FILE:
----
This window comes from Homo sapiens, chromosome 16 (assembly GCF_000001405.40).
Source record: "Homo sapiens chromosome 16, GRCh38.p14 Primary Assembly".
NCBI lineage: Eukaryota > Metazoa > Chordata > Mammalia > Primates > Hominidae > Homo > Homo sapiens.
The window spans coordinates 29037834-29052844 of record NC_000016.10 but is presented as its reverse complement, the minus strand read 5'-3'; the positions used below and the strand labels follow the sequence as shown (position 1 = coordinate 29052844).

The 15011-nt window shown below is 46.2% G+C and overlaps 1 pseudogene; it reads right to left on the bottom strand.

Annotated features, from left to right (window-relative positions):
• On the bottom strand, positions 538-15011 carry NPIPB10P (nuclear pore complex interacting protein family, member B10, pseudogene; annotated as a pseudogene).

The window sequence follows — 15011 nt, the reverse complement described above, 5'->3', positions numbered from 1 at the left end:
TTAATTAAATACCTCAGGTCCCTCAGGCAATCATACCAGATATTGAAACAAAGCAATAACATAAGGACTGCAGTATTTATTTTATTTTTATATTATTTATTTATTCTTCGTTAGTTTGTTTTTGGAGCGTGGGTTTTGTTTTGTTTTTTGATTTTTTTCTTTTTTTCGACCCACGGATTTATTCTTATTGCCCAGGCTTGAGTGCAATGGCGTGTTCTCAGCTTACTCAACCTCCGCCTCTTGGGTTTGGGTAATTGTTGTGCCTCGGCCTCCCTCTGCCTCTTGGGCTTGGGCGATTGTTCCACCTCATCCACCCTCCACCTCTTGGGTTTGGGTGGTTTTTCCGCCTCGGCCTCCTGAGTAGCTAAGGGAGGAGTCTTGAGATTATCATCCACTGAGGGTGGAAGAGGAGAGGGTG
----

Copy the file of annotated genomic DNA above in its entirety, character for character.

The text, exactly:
This window comes from Homo sapiens, chromosome 16 (assembly GCF_000001405.40).
Source record: "Homo sapiens chromosome 16, GRCh38.p14 Primary Assembly".
NCBI lineage: Eukaryota > Metazoa > Chordata > Mammalia > Primates > Hominidae > Homo > Homo sapiens.
The window spans coordinates 29037834-29052844 of record NC_000016.10 but is presented as its reverse complement, the minus strand read 5'-3'; the positions used below and the strand labels follow the sequence as shown (position 1 = coordinate 29052844).

The 15011-nt window shown below is 46.2% G+C and overlaps 1 pseudogene; it reads right to left on the bottom strand.

Annotated features, from left to right (window-relative positions):
• On the bottom strand, positions 538-15011 carry NPIPB10P (nuclear pore complex interacting protein family, member B10, pseudogene; annotated as a pseudogene).

The window sequence follows — 15011 nt, the reverse complement described above, 5'->3', positions numbered from 1 at the left end:
TTAATTAAATACCTCAGGTCCCTCAGGCAATCATACCAGATATTGAAACAAAGCAATAACATAAGGACTGCAGTATTTATTTTATTTTTATATTATTTATTTATTCTTCGTTAGTTTGTTTTTGGAGCGTGGGTTTTGTTTTGTTTTTTGATTTTTTTCTTTTTTTCGACCCACGGATTTATTCTTATTGCCCAGGCTTGAGTGCAATGGCGTGTTCTCAGCTTACTCAACCTCCGCCTCTTGGGTTTGGGTAATTGTTGTGCCTCGGCCTCCCTCTGCCTCTTGGGCTTGGGCGATTGTTCCACCTCATCCACCCTCCACCTCTTGGGTTTGGGTGGTTTTTCCGCCTCGGCCTCCTGAGTAGCTAAGGGAGGAGTCTTGAGATTATCATCCACTGAGGGTGGAAGAGGAGAGGGTG